Cindy Reid Q&A

For the last five years Cindy Reid has been the most sought after golf instructor in the world’s most populous country. As CEO of the Cindy Reid Golf Academy at Mission Hills in Shenzhen, China, the former director of instruction at TPC Sawgrass has seen the good, bad and ugly in Asia. She is also the person whose advice has been sought by the likes of Hank Haney and Butch Harmon. Reid sat down for this interview with Global Golf Post‘s Senior Correspondent Steve Eubanks and gave her version of the truth about golf in China.

GGP: What is the biggest misconception about golf in China?


CR: People assume that China is exploding with growth in golf. There’s growth, and if you go to certain areas, like Hainan Island in the south, you see a lot of construction, but it’s not the panacea that people think. There are fewer courses under construction in China now than there were in America 20 years ago. Golf is 30 years old in China, so every new course that comes on line represents a big percentage increase, because the base was so low. There is growth, sure, but in terms of facilities, China still represents a small fraction of the golf industry.

GGP: Then why does the rest of the world look at China as a Boomtown for golf?

CR: Well, when the game is shrinking everywhere else, any growth is viewed as a boom. But I also think people are awed by the size and scope of the facilities in China. It took Pinehurst a century to have, what, 10 golf courses? Mission Hills built 12 courses in 20 years, and will double that number with the Hainan Island project in the next 10 years. And the courses they’re building couldn’t be built in the West. If an architect wants to lop the top off a mountain to build a course, there’s no EPA or Corp of Engineers or Sierra Club telling him he can’t. That’s not always a good thing, but it gives golf developers a lot more freedom, which is funny to say about a country like China.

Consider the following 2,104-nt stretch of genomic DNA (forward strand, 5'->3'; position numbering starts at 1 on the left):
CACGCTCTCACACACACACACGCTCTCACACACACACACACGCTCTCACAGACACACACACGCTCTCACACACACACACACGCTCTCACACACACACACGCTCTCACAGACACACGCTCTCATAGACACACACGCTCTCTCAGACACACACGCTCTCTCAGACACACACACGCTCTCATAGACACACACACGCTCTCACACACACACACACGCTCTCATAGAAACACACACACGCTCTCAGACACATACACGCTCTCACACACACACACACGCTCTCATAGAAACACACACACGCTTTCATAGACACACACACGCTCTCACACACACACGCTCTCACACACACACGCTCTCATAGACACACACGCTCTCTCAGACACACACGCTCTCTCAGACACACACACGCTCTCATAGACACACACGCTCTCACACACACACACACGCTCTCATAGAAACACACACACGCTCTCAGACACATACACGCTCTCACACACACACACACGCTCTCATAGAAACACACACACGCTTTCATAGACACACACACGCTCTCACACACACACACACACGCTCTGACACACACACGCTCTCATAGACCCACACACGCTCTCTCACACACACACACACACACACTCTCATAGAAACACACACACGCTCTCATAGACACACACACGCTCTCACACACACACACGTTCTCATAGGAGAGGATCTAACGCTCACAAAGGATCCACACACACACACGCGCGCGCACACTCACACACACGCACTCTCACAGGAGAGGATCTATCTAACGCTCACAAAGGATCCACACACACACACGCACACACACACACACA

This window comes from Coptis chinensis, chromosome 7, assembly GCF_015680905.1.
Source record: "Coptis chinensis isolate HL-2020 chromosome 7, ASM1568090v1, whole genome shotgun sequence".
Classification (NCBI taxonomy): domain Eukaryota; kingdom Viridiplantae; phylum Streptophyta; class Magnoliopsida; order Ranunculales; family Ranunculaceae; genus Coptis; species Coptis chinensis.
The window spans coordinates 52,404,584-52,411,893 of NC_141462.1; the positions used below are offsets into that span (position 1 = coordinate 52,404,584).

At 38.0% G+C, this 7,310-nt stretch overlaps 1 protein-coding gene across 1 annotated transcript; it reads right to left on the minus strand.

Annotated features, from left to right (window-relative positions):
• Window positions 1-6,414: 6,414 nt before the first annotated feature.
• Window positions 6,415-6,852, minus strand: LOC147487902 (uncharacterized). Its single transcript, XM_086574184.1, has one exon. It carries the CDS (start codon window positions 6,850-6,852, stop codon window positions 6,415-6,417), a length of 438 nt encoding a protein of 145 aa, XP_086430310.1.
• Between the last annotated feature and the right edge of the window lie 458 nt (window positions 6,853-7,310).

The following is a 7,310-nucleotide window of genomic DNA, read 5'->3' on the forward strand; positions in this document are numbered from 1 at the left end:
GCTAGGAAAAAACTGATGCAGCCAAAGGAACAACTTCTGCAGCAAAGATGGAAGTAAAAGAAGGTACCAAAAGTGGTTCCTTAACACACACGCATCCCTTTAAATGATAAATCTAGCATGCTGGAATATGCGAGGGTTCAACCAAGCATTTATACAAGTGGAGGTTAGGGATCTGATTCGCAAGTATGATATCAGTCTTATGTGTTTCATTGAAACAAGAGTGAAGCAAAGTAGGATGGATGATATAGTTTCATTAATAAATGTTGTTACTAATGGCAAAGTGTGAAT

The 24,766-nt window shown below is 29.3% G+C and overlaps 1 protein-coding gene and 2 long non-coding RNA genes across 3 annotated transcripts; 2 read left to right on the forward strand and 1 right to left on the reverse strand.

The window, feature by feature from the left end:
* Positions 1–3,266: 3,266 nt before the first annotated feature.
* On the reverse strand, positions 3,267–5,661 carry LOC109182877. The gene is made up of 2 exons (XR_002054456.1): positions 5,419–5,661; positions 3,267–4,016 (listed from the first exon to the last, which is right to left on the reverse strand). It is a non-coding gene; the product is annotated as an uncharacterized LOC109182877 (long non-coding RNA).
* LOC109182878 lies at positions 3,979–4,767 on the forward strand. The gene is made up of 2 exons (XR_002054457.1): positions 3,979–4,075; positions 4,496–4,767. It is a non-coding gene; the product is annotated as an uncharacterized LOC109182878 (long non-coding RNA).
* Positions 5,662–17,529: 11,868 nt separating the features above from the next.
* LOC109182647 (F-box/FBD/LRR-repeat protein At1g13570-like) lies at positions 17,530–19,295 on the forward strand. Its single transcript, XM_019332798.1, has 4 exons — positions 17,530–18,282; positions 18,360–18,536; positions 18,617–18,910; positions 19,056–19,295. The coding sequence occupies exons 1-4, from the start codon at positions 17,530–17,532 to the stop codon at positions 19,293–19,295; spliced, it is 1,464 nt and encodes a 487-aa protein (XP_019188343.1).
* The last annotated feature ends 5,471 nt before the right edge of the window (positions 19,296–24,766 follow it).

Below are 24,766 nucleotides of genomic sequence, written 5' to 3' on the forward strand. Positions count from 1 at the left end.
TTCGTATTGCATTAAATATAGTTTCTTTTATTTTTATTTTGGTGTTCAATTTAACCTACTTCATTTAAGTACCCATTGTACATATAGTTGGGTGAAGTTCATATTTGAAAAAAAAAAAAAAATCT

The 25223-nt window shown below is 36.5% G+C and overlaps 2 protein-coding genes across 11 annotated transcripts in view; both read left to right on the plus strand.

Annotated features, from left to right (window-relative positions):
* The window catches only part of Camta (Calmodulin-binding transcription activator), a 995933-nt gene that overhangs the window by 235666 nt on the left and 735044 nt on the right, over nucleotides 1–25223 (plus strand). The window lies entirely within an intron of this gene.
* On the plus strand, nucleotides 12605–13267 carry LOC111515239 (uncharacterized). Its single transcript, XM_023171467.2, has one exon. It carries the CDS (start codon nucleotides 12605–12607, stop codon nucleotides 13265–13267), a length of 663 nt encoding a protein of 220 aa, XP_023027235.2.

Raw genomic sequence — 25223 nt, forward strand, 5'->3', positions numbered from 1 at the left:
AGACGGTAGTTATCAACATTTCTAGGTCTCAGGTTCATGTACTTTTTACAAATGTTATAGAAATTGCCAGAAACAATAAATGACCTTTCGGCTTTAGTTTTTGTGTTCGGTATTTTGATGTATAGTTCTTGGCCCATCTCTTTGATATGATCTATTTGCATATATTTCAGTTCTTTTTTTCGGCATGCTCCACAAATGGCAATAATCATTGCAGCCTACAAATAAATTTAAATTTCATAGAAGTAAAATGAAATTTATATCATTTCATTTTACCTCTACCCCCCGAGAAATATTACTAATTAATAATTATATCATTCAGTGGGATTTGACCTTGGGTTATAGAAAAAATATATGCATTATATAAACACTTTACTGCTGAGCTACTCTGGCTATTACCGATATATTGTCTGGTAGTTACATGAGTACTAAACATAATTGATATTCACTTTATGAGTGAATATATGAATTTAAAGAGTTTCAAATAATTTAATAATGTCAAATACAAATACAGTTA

Then there are the clubhouses. I mean, when we built the new clubhouse at TPC Sawgrass everyone was talking about how big it was. The main clubhouse at Mission Hills is five times that size and it’s one of three clubhouses in the resort. My academy facility is 32,000 square feet with 20-foot-high hitting bays so students can practice indoor flop shots. The numbers sound crazy to someone from the U.S. or Europe, but that’s very common in China. There’s nothing Westerners can do that the Chinese can’t supersize. 

GGP: Are average Chinese people playing golf?

CR: Not yet. The average Chinese citizen is still incredibly poor by Western standards. Golf is for the rich, and there are a lot of rich people in the country. Beijing has a million millionaires, and Hong Kong still sells more Rolls Royces than any other city in the world. Golf is a status symbol in Asian culture, so most of the wealthy people in China are learning to play golf or getting their kids into the game. The middle class is growing, but it’s going to be several years before you see the average Chinese man or woman playing.

GGP: So, we won’t see an influx of Chinese tour players for awhile?